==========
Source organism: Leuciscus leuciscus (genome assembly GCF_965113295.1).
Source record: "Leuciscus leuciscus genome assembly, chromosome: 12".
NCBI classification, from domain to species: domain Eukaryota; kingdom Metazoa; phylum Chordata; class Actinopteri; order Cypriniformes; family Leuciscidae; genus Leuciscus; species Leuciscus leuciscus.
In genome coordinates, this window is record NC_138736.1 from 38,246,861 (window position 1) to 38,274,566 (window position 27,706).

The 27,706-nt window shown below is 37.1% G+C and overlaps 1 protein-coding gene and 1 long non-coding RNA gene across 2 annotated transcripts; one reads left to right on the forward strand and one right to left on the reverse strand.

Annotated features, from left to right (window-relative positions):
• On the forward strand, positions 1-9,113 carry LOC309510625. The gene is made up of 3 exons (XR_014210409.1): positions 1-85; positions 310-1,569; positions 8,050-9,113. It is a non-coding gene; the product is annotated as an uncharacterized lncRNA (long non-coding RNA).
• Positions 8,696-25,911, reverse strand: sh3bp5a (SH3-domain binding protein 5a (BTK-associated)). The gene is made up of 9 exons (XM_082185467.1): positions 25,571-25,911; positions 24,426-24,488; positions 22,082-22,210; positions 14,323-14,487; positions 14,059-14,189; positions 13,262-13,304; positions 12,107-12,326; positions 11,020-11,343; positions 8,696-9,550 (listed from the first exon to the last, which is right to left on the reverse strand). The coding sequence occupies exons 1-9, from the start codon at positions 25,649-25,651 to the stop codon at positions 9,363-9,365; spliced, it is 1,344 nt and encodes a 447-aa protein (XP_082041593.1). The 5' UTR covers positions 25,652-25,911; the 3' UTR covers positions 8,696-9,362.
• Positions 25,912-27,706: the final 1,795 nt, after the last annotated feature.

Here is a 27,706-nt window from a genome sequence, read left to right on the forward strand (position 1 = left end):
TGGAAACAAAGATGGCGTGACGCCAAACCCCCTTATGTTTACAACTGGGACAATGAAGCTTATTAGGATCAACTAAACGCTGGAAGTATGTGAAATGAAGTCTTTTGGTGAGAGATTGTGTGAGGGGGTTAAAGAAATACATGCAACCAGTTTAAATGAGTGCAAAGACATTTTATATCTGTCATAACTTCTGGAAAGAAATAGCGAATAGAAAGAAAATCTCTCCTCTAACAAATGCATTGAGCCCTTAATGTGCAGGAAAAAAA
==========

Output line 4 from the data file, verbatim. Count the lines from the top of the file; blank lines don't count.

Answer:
In genome coordinates, this window is record NC_138736.1 from 38,246,861 (window position 1) to 38,274,566 (window position 27,706).